Four thousand angry residents quickly gathered into a lynch mob, demanding the blood of the LaLauries for their heinous acts. They grew more agitated as they searched for the LaLauries, unable to find them.
As it turned out, the couple escaped to the docks and boarded a waiting vessel before the mob could find them and left their servant, who had participated in the tortures, to face the fury of the mob. The LaLauries escaped to France, where Delphine lived the rest of her days in a luxurious apartment in the heart of Paris. She died nearly two decades later in 1853, interred, at least temporarily, in the Montmartre Cemetery in Paris. Delphine’s spirit, though, did not rest peacefully for long.
After the mob realized the LaLauries had fled, they tore apart the mansion, leaving it in total disrepair.
There it sat, a hulking ruin, for decades. Almost immediately, the mansion became the scene of ghostly tales, as people reported hearing the tortured shrieks of the LaLauries’ mistreated slaves echoing through the streets surrounding the home. In the 1850s, the mansion was refurbished, but it would never shake the curse of the events that had transfixed the city of New Orleans.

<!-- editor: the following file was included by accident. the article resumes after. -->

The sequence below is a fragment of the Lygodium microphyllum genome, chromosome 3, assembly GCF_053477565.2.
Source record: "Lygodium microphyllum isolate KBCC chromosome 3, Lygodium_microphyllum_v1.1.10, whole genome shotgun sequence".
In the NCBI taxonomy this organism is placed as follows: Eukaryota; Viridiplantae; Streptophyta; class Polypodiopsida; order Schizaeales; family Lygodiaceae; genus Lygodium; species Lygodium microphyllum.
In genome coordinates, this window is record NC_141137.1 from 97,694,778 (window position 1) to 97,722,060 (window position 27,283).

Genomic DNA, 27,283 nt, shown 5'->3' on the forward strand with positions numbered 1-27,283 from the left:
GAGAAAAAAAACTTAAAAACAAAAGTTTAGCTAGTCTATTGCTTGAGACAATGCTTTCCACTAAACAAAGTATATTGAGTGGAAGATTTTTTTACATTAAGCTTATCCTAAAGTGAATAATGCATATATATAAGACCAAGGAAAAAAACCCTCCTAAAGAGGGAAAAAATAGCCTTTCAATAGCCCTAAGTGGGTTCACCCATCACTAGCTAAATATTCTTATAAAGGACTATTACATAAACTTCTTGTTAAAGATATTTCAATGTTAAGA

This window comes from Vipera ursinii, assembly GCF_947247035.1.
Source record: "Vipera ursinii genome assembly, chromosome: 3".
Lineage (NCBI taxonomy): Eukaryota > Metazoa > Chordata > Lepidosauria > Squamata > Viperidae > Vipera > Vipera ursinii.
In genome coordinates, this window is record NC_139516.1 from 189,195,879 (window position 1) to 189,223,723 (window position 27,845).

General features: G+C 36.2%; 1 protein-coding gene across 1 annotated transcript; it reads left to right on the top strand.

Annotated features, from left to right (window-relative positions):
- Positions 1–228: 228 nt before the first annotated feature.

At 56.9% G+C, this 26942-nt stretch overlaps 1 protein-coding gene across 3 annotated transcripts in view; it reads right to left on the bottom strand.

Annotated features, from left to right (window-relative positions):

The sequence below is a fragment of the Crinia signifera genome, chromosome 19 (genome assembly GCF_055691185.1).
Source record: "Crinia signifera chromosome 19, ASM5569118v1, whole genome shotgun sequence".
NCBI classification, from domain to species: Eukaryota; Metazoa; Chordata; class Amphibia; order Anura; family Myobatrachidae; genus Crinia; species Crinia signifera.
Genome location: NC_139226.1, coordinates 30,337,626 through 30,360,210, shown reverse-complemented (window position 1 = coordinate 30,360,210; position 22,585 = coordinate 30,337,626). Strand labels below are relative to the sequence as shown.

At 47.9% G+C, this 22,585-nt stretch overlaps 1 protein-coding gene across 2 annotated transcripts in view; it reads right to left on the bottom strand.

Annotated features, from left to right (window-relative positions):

Owner after owner would come to ruin, with none seeming to last more than a few years at most. Soon, no one wanted to reside in this once-grand and glorious mansion. By the 1870s, the mansion was cut up into dozens of tenement apartments, mostly occupied by immigrant dock workers and their families.
Their children immediately began to hear unexplained moans and groans. Disembodied screams, burning human flesh, dragging of chains, and scratching noises under the floorboards would bedevil the children’s sleep. Their parents experienced none of these mysterious phenomena, and wrote it off as simply their children’s overactive imaginations. It is fairly common knowledge that children are much more attuned to the spirit world, perhaps because their minds are more open.
However, this all changed when an immigrant dock worker came home late one evening, and found his way up the stairs blocked by a large black man bound in chains.
He screamed at the man in his native tongue to move, and when the apparition did not budge, he used his hands to push the figure out of his way. His hands passed right through; the spirit dissolved into a cold mist. By sunrise, the mansion was empty once more, as all its residents fled in the night.